Progress in Facility Planning
- By Jerry Enderle
- May 1st, 2006
In the past several issues, we have featured schools that have received national recognition for their design. Those educational facilities included our own 2005 Education Design Showcase Grand Prize winner Sci-Tech High School, in Harrisburg, PA; CEFPI’s James D. MacConnell Award winner, White River High School, in Buckley, WA; and the American Architectural Foundation’s Great Schools by Design winner, John A. Johnson Elementary School, in St. Paul, MN. We continue that focus this month by featuring two more nationally recognized schools, and we will round up this impromptu series in the June issue with our 2006 Education Design Showcase.
This month’s educational facilities reflect the progress that has been made in facility planning. They received special recognition for their designs from the American Association of School Administrators (AASA), with co-sponsors the American Institute of Architects (AIA) and CEFPI.
Alpine School District Prototype Middle School
The plans for the Alpine School District’s Prototype Middle School were applied to two schools, Willowcreek Middle School and Timberline Middle School. Alpine’s leaders decided to build both schools at one time, using the same floor plan, because of an urgent need for new middle school buildings in the fast-growing community and a need for economy. (Utah spends the lowest per pupil when building a school.) The strategy saved the district $1.8 million.
The floor plans of the schools are divided intohouses. The classrooms within each house open into a central collaboration space to expand group-learning opportunities. Each house has a theme, such aswonder or create, designed to divide the 1,500-student population into more intimate learning families.
The schools’ exteriors feature a combination of concrete and steel materials, differing textures and building masses to facilitate a campus feel and to complement the spectacular mountain settings of both schools.
The Alpine school design was awarded the Shirley Cooper Award, which is awarded for designs that best meet the educational needs of students.
Judges were impressed with the organization of the building, saying that it makes it easy for the students to find their way around the building. They also stated that every design opportunity was exploited to enhance the building as a student learning tool, because the learning process begins immediately upon arriving at school and continues as they circulate through the building past a solar calendar (at the entry). An art timeline, represented by stainless steel plates mounted in the floor, is customized for each school based upon the personality of the community — art-centered Timberline’s school portrays art from cave drawings to modern art, while the more industrial Willowcreek portrays inventions, from the wheel to the World Wide Web.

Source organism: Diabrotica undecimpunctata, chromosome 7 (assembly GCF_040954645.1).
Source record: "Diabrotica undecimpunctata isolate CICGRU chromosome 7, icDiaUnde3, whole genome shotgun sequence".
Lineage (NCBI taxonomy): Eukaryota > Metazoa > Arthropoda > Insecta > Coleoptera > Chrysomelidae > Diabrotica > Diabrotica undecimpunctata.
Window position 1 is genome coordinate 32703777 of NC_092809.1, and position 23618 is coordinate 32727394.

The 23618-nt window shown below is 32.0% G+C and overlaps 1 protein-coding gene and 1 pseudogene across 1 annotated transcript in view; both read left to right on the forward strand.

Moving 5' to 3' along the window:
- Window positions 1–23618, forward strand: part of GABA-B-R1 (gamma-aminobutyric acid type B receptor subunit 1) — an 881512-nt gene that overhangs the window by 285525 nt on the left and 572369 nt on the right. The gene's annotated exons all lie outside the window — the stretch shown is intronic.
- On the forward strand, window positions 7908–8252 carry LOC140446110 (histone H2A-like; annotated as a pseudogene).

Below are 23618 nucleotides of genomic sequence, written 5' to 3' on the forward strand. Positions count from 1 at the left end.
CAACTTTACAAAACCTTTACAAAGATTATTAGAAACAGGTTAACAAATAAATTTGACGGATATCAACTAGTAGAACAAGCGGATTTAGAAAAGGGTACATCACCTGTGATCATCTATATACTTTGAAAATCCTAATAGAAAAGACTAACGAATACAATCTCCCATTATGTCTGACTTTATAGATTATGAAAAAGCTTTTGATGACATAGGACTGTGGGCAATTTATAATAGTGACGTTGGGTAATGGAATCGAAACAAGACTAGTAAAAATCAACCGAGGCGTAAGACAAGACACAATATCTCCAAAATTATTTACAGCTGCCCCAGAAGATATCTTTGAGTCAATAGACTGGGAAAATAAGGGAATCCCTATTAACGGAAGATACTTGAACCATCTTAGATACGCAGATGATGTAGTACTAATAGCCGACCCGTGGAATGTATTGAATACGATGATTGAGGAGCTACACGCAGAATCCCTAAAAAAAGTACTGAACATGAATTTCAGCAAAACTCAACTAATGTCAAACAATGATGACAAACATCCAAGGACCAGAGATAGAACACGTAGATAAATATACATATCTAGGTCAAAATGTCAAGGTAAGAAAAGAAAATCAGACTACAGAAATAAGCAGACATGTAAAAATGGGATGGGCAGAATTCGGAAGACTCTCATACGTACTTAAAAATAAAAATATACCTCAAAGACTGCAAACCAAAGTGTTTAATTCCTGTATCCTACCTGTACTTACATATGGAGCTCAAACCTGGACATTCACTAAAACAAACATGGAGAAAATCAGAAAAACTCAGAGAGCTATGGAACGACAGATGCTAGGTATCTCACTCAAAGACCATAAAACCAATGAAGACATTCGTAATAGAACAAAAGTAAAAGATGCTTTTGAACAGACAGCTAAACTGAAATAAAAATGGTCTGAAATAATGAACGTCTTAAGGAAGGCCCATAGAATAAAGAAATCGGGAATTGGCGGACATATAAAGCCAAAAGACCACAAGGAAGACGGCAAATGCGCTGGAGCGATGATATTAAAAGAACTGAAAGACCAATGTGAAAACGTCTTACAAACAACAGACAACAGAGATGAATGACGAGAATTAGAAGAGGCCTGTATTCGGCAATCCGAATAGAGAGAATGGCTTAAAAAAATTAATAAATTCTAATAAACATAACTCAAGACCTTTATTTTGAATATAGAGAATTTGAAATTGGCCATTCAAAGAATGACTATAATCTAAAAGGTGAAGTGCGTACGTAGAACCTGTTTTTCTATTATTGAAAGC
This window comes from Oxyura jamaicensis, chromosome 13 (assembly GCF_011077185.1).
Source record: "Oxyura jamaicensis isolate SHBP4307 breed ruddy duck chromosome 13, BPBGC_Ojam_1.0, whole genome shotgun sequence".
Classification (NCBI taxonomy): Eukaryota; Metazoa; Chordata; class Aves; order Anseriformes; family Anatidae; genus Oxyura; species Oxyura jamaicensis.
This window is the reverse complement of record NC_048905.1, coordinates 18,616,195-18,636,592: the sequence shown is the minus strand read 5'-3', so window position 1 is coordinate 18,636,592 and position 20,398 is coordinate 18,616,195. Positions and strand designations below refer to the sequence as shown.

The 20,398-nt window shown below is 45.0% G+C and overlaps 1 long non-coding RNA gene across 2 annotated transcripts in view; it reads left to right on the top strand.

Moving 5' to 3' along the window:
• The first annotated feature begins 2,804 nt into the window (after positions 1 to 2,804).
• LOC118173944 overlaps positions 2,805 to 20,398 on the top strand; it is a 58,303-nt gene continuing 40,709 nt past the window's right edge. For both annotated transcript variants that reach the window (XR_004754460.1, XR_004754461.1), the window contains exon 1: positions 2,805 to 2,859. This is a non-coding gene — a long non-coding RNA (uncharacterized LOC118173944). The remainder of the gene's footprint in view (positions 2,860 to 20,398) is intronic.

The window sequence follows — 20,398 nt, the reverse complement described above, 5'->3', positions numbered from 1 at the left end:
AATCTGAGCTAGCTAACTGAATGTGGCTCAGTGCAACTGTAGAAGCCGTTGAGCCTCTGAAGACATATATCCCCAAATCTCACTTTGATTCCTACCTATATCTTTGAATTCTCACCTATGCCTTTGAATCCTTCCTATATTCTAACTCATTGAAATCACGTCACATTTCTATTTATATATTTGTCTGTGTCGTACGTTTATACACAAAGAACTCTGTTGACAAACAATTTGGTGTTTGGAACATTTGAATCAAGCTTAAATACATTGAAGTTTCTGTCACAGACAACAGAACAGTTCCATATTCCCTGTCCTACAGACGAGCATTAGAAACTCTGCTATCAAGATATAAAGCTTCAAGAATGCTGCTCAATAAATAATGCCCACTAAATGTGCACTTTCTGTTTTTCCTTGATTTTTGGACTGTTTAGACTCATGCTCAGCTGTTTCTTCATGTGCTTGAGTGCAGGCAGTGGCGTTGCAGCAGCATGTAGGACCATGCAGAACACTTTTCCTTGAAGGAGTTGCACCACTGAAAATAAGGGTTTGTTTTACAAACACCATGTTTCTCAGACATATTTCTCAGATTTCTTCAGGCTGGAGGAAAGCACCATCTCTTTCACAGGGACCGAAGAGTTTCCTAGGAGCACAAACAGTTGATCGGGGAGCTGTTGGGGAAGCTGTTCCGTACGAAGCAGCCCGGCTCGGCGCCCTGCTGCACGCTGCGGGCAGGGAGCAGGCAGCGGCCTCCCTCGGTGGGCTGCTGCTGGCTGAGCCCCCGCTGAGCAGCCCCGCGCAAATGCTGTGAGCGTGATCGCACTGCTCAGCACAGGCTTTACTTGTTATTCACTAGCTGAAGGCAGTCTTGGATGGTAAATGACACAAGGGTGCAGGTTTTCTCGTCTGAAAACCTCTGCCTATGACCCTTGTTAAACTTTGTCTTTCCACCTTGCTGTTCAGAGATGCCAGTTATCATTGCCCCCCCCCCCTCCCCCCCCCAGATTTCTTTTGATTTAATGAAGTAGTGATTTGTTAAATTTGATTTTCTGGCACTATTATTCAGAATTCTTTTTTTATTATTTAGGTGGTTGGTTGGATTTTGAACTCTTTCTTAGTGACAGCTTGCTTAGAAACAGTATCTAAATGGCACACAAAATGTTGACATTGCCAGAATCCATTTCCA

Fossil Ridge High School
The winner of the Walter Taylor Award for 2006 is Fossil Ridge High School, in Fort Collins, CO. This award is given to the school that the judges deem to have done the best job of overcoming a difficult design challenge.
Fossil Ridge High School continues the theme of smaller learning communities. The 1,800-student school is divided into three learning communities. Within these learning communities, students receive instruction in mathematics, social studies, language arts and special education. Separate environments for science, business, foreign languages and elective subjects, such as music and performing arts, are spread throughout the building. Judges made special mention of the quality of the student work areas within each house, calling them spacious, well daylit and furnished with adequate technology and movable furnishings so as to support a variety of learning activities.
Judges also stated that the school’s 2,500-sq.-ft. culinary arts teaching lab, which serves not only Fossil Ridge students, but eight other area high schools and the local community college, is particularly noteworthy, as well as the shared community outdoor recreational facilities.
The Fossil Ridge designers were concerned with its environmental impact and included key sustainable features, such as extensive natural lighting. Approximately 60 percent of required lighting levels are provided by controlled daylight. A solar arbor on each side of the school entry promotes sustainable energy and puts the district’s commitment to environmentally responsible design literally front and center.
Fossil Ridge is the third high school in the nation to achieve a silver LEED (Leadership in Energy and Environmental Design) rating from the U.S. Green Building Council.
Through the years, school design has made great strides — artistically and in terms of practical use, but most importantly, the progress has resulted in facilities that are an element of the learning process and are a more comfortable and enjoyable place for the students.